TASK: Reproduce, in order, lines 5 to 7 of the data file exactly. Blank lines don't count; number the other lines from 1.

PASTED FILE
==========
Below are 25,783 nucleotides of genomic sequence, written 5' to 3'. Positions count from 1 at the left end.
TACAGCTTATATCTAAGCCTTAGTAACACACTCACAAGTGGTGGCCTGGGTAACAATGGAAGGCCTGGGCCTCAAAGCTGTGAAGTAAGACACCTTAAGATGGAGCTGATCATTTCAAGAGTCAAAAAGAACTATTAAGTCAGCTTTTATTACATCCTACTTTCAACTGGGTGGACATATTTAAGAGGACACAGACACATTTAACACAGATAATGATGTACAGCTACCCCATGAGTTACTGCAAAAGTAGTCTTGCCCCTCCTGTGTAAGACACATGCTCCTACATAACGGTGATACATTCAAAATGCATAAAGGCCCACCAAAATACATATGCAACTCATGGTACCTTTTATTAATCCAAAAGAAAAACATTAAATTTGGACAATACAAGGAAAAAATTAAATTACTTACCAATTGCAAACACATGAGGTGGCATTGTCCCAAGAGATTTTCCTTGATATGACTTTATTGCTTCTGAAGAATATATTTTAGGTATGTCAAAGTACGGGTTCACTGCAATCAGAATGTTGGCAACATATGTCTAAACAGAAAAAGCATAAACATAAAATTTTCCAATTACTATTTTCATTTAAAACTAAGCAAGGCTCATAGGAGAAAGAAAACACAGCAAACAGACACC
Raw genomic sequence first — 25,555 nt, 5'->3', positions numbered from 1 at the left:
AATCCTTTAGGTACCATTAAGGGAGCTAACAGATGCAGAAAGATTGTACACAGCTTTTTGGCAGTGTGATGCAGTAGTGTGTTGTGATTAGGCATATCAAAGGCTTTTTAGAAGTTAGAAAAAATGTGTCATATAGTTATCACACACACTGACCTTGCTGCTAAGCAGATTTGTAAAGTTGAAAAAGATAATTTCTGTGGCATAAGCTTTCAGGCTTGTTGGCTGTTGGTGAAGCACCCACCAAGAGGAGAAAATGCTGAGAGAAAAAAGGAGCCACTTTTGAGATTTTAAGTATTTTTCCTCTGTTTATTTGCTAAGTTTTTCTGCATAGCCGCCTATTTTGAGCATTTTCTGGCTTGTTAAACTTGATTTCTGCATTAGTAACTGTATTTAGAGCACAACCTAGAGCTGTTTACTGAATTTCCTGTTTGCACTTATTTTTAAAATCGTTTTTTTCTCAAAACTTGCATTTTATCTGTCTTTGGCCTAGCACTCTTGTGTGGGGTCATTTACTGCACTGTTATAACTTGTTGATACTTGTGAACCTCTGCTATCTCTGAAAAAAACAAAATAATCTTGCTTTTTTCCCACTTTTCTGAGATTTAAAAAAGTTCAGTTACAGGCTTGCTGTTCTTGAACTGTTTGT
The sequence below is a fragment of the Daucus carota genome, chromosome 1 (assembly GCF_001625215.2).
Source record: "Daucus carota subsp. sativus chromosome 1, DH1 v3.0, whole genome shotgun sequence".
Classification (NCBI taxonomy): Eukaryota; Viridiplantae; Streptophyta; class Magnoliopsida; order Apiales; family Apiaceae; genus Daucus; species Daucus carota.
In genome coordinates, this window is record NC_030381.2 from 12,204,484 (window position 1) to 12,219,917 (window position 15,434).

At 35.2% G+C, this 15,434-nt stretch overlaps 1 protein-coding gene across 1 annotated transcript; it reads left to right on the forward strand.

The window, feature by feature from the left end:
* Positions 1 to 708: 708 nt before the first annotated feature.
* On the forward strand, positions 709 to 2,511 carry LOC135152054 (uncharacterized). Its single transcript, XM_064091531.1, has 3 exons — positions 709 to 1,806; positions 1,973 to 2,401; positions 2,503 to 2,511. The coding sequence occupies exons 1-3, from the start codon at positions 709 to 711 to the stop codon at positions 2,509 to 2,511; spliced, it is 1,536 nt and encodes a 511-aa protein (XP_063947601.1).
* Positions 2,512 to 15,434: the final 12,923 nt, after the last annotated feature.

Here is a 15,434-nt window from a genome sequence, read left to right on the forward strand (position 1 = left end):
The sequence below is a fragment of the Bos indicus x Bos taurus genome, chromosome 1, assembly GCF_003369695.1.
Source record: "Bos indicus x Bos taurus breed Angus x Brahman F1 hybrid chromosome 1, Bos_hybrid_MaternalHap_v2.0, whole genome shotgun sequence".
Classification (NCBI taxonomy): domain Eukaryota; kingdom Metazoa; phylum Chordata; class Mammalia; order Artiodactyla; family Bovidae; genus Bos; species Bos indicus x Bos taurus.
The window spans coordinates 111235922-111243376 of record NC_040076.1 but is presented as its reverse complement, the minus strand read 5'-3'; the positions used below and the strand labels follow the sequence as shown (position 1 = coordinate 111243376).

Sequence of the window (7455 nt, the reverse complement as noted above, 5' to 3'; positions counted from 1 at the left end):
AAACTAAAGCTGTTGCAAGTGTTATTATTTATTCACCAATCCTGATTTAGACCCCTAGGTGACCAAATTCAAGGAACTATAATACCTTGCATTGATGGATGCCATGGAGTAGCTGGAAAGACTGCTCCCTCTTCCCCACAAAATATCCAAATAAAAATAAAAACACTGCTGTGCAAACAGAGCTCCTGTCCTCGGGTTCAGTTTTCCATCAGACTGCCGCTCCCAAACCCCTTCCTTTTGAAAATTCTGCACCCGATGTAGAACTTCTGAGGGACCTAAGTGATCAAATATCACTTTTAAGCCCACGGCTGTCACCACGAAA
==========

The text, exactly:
The sequence below is a fragment of the Daucus carota genome, chromosome 1 (assembly GCF_001625215.2).
Source record: "Daucus carota subsp. sativus chromosome 1, DH1 v3.0, whole genome shotgun sequence".
Classification (NCBI taxonomy): Eukaryota; Viridiplantae; Streptophyta; class Magnoliopsida; order Apiales; family Apiaceae; genus Daucus; species Daucus carota.